Introductory Statement by Governor Philip R. Lane on the Publication of the Central Bank of Ireland Annual Report 2016

03 May 2017 Speech

Central Bank of Ireland

Good afternoon and welcome to our first annual report press conference in our new Dockland Campus.

I am joined by Deputy Governor Sharon Donnery, acting Deputy Governor for Financial Regulation Bernard Sheridan, and our Chief Operations Officer Gerry Quinn.

The Annual Report and Statement of Accounts and Annual Performance Statement we are publishing today are the centrepiece of our framework for accountability. The Annual Report provides a comprehensive account of the fulfillment of our responsibilities and governance, key activities and developments for 2016, and the Statement of Accounts gives a detailed overview of our financial operations and accounts. In addition, today we also publish our Annual Performance Statement on financial regulatory activities undertaken during 2016 and planned for 2017.”

I will address some aspects of each in turn.

The first chapter of the Annual Report provides an overview of our Strategic Plan 2016-2018, as well as outlining some of our desired outcomes with regard to our wide-ranging mandate. The Strategic Plan articulates how we aim to deliver on our mission to safeguard stability and protect consumers, as well as provides the benchmark against which the Commission measures the performance of our activities. Our activities span areas such as price stability; financial stability; consumer protection; supervision and enforcement; regulatory policy development; payments, settlements and currency; economic advice and statistics; and recovery and resolution of financial institutions.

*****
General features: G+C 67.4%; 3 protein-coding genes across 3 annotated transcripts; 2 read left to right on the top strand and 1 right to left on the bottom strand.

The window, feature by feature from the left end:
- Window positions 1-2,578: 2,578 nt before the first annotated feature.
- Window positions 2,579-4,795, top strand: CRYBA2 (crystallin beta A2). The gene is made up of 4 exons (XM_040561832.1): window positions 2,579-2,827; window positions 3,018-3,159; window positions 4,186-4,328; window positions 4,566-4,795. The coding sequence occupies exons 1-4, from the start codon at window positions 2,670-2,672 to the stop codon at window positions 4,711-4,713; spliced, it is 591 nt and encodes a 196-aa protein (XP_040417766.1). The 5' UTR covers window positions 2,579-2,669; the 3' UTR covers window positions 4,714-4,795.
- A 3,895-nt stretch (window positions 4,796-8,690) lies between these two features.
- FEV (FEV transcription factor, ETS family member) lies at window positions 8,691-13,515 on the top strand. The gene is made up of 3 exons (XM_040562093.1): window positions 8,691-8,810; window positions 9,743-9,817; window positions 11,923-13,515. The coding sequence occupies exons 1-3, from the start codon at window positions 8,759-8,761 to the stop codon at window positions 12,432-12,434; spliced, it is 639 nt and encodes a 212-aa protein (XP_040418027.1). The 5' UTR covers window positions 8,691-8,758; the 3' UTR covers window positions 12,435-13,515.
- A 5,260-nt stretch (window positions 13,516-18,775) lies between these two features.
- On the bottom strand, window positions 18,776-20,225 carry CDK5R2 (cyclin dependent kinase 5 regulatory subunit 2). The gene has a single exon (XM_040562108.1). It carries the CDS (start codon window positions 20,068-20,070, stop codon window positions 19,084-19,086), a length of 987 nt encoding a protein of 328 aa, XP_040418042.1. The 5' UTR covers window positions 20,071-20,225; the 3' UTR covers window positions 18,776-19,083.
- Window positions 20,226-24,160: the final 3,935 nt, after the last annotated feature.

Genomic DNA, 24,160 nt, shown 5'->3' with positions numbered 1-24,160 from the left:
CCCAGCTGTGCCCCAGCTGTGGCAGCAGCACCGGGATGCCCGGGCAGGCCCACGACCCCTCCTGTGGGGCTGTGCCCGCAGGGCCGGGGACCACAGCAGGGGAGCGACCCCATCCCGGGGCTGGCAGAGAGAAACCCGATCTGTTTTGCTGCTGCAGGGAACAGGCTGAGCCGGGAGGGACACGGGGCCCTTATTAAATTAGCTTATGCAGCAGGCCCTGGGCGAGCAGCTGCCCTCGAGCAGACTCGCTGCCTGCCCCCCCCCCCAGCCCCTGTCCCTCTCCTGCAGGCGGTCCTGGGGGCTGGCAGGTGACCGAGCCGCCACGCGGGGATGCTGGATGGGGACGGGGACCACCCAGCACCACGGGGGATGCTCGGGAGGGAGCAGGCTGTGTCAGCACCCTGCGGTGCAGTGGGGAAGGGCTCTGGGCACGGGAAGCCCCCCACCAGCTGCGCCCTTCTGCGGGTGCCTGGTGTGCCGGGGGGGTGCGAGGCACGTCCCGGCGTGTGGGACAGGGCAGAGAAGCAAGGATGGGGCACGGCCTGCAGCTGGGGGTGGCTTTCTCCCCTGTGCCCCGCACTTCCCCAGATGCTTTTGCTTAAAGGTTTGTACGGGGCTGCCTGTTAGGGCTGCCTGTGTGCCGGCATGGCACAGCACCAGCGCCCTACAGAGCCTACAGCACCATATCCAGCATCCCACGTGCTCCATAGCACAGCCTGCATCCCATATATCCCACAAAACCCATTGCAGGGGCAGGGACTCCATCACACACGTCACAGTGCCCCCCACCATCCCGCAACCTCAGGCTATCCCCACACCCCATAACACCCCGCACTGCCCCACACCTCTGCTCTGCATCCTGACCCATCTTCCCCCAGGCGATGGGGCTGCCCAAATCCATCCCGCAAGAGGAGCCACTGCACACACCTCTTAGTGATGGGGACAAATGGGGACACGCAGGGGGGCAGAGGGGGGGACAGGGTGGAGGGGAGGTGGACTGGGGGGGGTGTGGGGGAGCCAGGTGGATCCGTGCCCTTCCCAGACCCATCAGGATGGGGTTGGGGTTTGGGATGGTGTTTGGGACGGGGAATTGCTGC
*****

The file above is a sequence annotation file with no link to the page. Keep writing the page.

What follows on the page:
The third chapter of the Report gives an overview of our governance arrangements such as our internal committee structure, the key responsibilities of these committees and records of attendance by members of the Commission at these key fora.

We hope that elaborating on these factors facilitates enhanced transparency to the public, in keeping with our commitment.

The Annual Report also gives an update on key activities and developments in 2016. I will briefly touch on some of these now.

First, ensuring the best interests of consumers are protected is a core part of the Central Bank’s mission. The Tracker Examination is one of our key priorities and is the largest, most complex supervisory review undertaken as part of our consumer protection mandate.

Major progress was made in 2016 and will be brought to fruition for many affected customers this year. We recently published a comprehensive update including our redress principles. Our priority is to ensure that lenders carry out a full review and that they ensure all affected consumers are appropriately redressed and compensated for the harm caused to them. We are committed to taking the necessary supervisory action, including enforcement action, to ensure that lenders deliver fair outcomes for all affected consumers. A further update will be published by the Central Bank in Autumn 2017 and a final report will also be published after the conclusion of the Examination.

Second, our macroprudential powers allows us to deploy a suite of measures to mitigate systemic risks. These include the mortgage measures, which aim to enhance the resilience of both borrowers and banks. In 2016 we completed the first review of these measures, which examined their performance against stated objectives as well as assessed possible side effects. The review found the overall framework appropriate and effective in meeting the objectives. However, some revisions were introduced to improve their sustainability and effectiveness. In line with our procedures, the calibration of the mortgage measures will be reviewed in November each year.